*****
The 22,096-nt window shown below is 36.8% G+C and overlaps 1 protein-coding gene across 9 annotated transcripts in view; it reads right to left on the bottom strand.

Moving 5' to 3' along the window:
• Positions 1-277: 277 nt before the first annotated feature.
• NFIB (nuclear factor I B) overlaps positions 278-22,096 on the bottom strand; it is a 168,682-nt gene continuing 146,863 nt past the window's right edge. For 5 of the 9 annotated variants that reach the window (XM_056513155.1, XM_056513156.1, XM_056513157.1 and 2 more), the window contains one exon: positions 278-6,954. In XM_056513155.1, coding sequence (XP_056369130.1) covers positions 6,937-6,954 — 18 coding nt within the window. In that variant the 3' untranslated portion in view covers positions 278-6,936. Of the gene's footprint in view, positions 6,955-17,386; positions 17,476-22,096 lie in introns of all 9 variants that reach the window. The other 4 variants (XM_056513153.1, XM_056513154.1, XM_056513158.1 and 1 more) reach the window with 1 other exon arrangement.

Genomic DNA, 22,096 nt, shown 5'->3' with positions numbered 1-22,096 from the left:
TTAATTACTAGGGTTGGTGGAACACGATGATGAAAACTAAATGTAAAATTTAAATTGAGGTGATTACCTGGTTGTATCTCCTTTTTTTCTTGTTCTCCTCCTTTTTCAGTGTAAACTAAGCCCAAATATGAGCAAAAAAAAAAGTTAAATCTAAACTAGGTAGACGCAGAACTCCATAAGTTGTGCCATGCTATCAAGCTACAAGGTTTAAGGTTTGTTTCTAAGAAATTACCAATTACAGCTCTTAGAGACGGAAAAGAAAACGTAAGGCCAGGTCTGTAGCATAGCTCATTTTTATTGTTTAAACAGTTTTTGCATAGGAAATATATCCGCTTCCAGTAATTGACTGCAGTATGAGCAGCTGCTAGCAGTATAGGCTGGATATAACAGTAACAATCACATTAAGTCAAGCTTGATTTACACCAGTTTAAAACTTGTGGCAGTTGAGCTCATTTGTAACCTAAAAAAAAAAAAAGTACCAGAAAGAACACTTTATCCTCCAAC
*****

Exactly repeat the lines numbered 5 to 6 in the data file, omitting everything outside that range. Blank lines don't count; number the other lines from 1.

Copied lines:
Genomic DNA, 22,096 nt, shown 5'->3' with positions numbered 1-22,096 from the left:
TTAATTACTAGGGTTGGTGGAACACGATGATGAAAACTAAATGTAAAATTTAAATTGAGGTGATTACCTGGTTGTATCTCCTTTTTTTCTTGTTCTCCTCCTTTTTCAGTGTAAACTAAGCCCAAATATGAGCAAAAAAAAAAGTTAAATCTAAACTAGGTAGACGCAGAACTCCATAAGTTGTGCCATGCTATCAAGCTACAAGGTTTAAGGTTTGTTTCTAAGAAATTACCAATTACAGCTCTTAGAGACGGAAAAGAAAACGTAAGGCCAGGTCTGTAGCATAGCTCATTTTTATTGTTTAAACAGTTTTTGCATAGGAAATATATCCGCTTCCAGTAATTGACTGCAGTATGAGCAGCTGCTAGCAGTATAGGCTGGATATAACAGTAACAATCACATTAAGTCAAGCTTGATTTACACCAGTTTAAAACTTGTGGCAGTTGAGCTCATTTGTAACCTAAAAAAAAAAAAAGTACCAGAAAGAACACTTTATCCTCCAAC